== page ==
Backcountry skiing: Butler Gulch

While deep powder lines beckon many skiers in Colorado, when venturing into the backcountry, those lines have the potential to be exceptionally dangerous to the unaware. The unfortunate truth is that avalanche hazard is highest on slopes that are most attractive to skiers, in terms of the steepness.

However, there are places to go backcountry skiing where enjoyable lines can be found on virtually avy-free slopes. In the Front Range, many a budding backcountry skier has been drawn to Butler Gulch for a true first-time backcountry experience (as opposed to skiing off Loveland Pass, which is fun, but feels more like backcountry lite).

Butler Gulch is located on a turnoff from the first switchback on the ascent to Berthoud Pass. If you are heading towards the Pass from Edwards, it's a left turn onto the access road (Road 202). Drive past the Henderson Mine and bear right onto Jones Pass Road, and park at the big lot. From the lot, put your climbing skins and head up past the gate. After a quarter of a mile, the road forks. The right hand road heads to Jones Pass; take the left side road up to Butler Gulch.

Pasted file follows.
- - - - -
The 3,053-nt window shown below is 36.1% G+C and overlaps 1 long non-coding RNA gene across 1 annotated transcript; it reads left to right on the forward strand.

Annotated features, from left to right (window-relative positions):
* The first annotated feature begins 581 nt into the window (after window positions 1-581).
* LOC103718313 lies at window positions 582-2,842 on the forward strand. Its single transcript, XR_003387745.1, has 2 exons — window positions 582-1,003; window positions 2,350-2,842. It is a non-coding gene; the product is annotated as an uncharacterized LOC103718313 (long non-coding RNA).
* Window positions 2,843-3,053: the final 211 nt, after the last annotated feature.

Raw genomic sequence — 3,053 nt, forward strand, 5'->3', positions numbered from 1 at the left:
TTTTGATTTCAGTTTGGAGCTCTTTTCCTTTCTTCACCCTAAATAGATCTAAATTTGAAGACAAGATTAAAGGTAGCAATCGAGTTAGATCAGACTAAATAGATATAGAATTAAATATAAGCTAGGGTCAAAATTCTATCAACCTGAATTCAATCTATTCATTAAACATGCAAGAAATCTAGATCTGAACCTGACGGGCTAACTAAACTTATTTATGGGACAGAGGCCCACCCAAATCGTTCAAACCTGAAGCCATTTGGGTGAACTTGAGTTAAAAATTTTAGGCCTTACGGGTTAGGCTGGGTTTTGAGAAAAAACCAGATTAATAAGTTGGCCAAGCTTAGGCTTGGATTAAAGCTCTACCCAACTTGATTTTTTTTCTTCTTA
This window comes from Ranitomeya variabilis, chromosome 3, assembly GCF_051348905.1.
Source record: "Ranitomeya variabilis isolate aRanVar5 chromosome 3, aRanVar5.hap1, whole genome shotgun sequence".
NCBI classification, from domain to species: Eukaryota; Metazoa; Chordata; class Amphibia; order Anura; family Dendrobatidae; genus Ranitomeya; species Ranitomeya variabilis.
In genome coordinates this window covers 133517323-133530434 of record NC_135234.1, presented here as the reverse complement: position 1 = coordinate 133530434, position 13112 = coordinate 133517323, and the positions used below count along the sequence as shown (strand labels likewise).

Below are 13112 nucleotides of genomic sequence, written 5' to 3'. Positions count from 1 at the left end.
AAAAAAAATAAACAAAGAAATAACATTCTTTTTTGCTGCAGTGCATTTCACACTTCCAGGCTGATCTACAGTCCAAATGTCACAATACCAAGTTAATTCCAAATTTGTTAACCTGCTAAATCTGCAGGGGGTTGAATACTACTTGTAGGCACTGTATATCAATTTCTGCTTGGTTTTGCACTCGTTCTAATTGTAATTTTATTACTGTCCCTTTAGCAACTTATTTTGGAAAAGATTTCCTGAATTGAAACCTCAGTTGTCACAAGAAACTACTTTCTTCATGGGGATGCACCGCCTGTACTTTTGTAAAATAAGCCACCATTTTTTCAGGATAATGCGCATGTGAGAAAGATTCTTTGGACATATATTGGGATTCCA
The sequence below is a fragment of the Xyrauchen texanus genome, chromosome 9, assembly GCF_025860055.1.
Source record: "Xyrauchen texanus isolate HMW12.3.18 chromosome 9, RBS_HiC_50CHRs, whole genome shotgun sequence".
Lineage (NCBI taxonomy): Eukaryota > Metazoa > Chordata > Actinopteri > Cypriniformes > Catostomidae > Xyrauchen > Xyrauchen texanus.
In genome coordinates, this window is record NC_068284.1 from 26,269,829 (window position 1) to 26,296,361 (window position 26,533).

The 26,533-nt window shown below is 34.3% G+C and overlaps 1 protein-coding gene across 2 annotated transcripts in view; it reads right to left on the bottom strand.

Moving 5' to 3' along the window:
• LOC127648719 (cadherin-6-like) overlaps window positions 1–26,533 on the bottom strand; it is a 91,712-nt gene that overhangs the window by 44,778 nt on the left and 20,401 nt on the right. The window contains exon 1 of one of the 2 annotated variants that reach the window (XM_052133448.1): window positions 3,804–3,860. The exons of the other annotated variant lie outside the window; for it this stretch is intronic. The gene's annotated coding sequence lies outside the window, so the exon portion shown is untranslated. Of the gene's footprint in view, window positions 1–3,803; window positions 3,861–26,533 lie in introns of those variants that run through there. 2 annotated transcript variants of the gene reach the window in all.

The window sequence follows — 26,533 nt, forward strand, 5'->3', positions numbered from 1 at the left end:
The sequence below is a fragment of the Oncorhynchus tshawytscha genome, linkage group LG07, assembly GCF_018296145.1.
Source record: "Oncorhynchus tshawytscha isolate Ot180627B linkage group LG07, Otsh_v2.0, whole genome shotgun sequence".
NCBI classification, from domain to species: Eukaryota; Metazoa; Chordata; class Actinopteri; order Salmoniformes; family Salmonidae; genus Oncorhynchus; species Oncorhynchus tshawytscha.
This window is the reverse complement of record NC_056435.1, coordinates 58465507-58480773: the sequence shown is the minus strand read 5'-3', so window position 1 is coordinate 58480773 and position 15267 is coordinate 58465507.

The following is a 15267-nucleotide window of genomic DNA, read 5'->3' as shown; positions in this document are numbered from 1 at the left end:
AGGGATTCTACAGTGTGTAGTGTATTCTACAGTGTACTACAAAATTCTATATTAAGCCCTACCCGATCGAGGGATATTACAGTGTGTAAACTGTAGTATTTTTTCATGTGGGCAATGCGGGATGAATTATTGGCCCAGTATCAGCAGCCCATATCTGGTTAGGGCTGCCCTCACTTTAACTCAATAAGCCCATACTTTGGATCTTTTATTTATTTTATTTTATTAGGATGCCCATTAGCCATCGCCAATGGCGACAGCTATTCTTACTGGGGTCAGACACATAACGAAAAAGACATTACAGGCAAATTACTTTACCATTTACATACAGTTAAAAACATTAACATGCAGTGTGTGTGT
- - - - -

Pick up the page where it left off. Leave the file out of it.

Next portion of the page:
The approach gains 1,460 feet of elevation in three miles. Most of the approach is flat, but the last part below treeline climbs several switchbacks and takes you up a moderate slope with several lines through the trees that look like cut ski trails. Above the treeline are several lines in open bowls that can be a great ski if the avalanche danger is low. If the danger is high, ski  the lines that cross the switchbacks. Many skiers will run laps on these slopes, taking several different lines, then skiing back up to try others.

The descent can either be done on the trail, which is usually packed out, or in the trees to the side of the trail, which can offer magical tree skiing after a storm.

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Candace Horgan